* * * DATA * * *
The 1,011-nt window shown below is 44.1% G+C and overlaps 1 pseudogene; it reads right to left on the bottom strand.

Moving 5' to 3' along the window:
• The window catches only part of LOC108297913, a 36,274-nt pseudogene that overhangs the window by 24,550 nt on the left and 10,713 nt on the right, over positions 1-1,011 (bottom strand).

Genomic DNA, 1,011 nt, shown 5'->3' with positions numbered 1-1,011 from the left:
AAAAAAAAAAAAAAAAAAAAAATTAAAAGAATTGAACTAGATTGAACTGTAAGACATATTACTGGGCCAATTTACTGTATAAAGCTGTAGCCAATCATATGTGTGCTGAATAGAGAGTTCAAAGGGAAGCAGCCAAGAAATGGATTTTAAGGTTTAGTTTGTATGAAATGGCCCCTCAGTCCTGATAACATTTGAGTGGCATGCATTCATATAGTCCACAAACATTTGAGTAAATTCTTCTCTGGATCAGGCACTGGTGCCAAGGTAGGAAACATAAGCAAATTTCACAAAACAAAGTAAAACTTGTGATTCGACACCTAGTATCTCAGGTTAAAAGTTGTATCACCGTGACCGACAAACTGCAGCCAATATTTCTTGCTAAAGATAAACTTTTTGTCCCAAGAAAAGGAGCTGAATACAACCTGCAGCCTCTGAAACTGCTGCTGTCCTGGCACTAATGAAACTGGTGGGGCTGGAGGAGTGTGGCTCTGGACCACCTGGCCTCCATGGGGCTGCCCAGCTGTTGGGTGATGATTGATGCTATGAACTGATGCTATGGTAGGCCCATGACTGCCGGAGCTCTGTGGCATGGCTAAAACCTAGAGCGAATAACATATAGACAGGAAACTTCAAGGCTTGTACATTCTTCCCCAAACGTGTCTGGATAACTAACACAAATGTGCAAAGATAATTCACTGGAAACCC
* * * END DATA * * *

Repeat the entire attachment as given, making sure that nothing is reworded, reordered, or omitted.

The 1,011-nt window shown below is 44.1% G+C and overlaps 1 pseudogene; it reads right to left on the bottom strand.

Moving 5' to 3' along the window:
• The window catches only part of LOC108297913, a 36,274-nt pseudogene that overhangs the window by 24,550 nt on the left and 10,713 nt on the right, over positions 1-1,011 (bottom strand).

Genomic DNA, 1,011 nt, shown 5'->3' with positions numbered 1-1,011 from the left:
AAAAAAAAAAAAAAAAAAAAAATTAAAAGAATTGAACTAGATTGAACTGTAAGACATATTACTGGGCCAATTTACTGTATAAAGCTGTAGCCAATCATATGTGTGCTGAATAGAGAGTTCAAAGGGAAGCAGCCAAGAAATGGATTTTAAGGTTTAGTTTGTATGAAATGGCCCCTCAGTCCTGATAACATTTGAGTGGCATGCATTCATATAGTCCACAAACATTTGAGTAAATTCTTCTCTGGATCAGGCACTGGTGCCAAGGTAGGAAACATAAGCAAATTTCACAAAACAAAGTAAAACTTGTGATTCGACACCTAGTATCTCAGGTTAAAAGTTGTATCACCGTGACCGACAAACTGCAGCCAATATTTCTTGCTAAAGATAAACTTTTTGTCCCAAGAAAAGGAGCTGAATACAACCTGCAGCCTCTGAAACTGCTGCTGTCCTGGCACTAATGAAACTGGTGGGGCTGGAGGAGTGTGGCTCTGGACCACCTGGCCTCCATGGGGCTGCCCAGCTGTTGGGTGATGATTGATGCTATGAACTGATGCTATGGTAGGCCCATGACTGCCGGAGCTCTGTGGCATGGCTAAAACCTAGAGCGAATAACATATAGACAGGAAACTTCAAGGCTTGTACATTCTTCCCCAAACGTGTCTGGATAACTAACACAAATGTGCAAAGATAATTCACTGGAAACCC